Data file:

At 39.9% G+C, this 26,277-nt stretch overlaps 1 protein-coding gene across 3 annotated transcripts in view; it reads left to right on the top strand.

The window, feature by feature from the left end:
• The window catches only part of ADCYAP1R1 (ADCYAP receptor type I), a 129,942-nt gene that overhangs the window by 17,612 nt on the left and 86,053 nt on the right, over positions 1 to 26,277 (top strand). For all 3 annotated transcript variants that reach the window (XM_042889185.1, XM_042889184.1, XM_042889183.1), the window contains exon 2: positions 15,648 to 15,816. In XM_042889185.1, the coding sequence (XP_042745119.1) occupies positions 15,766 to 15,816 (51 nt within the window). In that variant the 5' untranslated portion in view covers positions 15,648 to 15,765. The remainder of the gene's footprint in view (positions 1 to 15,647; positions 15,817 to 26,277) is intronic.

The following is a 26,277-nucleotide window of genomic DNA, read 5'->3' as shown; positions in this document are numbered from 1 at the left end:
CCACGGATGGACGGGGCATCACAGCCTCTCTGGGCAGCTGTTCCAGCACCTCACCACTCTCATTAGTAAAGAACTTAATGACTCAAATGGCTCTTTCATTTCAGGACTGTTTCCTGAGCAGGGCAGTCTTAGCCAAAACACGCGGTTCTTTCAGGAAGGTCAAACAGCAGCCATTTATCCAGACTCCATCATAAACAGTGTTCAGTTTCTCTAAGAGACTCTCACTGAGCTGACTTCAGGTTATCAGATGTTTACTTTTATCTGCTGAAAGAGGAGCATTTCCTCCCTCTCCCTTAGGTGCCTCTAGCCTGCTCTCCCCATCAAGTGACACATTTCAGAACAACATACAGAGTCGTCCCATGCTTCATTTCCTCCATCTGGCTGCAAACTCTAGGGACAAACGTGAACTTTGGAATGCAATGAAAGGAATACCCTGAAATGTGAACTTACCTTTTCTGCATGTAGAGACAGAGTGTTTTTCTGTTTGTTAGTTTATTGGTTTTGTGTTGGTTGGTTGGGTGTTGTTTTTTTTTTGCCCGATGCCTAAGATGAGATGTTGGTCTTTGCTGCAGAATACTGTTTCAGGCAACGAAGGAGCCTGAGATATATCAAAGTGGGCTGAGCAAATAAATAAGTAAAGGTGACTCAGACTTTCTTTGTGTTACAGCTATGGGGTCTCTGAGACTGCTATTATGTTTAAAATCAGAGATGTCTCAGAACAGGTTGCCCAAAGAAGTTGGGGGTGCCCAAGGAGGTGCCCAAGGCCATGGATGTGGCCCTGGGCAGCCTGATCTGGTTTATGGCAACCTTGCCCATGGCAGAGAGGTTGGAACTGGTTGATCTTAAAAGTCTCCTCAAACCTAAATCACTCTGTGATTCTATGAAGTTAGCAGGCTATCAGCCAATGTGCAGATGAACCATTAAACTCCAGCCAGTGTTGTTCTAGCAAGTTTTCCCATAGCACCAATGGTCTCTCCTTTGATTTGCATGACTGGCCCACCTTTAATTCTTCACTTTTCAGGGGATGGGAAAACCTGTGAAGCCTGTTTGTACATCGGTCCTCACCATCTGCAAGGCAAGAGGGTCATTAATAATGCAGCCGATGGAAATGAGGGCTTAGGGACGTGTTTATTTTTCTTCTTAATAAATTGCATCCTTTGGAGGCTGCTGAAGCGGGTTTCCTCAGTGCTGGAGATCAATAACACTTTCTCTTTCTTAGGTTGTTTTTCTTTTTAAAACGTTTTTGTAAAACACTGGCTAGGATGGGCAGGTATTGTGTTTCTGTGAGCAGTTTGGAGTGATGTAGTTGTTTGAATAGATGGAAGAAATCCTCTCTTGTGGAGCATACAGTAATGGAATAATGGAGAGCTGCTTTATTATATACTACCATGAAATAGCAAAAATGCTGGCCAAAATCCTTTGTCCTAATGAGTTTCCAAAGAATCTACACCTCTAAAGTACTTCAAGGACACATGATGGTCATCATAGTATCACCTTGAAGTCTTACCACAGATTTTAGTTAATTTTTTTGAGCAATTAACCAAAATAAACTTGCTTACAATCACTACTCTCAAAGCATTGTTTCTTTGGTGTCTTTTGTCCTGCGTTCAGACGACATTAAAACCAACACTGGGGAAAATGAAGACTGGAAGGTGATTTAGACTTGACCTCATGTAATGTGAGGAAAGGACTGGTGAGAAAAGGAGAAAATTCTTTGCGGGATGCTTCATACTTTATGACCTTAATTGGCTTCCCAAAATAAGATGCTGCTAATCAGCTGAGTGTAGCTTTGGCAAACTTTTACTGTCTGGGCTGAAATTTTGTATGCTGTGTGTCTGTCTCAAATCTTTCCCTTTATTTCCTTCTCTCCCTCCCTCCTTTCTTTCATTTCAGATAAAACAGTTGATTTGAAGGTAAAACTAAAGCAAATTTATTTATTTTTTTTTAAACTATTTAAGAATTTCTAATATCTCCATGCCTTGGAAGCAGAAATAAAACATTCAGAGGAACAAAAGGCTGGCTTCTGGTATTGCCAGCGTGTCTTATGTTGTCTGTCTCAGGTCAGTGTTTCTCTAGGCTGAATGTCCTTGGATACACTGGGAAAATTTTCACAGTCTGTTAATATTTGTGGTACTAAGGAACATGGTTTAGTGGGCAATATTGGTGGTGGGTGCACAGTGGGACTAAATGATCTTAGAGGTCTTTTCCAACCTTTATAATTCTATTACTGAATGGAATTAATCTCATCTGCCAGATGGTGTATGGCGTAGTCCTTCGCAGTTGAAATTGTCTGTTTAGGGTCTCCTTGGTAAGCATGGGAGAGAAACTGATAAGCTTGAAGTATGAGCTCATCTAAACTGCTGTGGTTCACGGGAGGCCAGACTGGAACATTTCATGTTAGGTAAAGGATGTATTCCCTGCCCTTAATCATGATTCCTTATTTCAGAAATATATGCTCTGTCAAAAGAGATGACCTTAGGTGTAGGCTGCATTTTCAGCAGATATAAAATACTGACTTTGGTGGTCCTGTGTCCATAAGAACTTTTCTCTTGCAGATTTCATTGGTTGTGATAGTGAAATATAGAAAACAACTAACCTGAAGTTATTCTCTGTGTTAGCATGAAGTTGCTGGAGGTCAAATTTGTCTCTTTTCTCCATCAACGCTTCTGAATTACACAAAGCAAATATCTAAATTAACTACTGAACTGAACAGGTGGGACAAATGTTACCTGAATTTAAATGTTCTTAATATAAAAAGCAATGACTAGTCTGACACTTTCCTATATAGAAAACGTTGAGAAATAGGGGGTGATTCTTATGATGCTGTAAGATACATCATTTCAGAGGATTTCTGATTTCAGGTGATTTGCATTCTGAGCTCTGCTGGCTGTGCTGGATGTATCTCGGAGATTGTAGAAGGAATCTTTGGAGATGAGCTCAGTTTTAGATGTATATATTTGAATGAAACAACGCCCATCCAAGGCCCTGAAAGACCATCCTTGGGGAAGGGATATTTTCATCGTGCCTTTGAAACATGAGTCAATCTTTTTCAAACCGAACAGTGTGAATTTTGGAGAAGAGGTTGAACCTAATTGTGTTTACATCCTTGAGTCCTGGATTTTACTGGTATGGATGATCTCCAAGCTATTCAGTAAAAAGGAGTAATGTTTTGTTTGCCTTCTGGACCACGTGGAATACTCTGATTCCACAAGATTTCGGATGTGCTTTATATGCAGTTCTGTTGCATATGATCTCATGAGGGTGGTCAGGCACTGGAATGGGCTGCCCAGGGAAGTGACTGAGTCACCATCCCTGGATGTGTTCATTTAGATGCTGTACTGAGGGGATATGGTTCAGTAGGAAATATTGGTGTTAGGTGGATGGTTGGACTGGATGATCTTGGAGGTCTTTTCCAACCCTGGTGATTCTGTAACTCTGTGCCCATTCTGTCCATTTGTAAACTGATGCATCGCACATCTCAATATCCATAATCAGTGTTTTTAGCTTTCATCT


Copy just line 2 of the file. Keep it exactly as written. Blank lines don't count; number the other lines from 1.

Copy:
The window, feature by feature from the left end: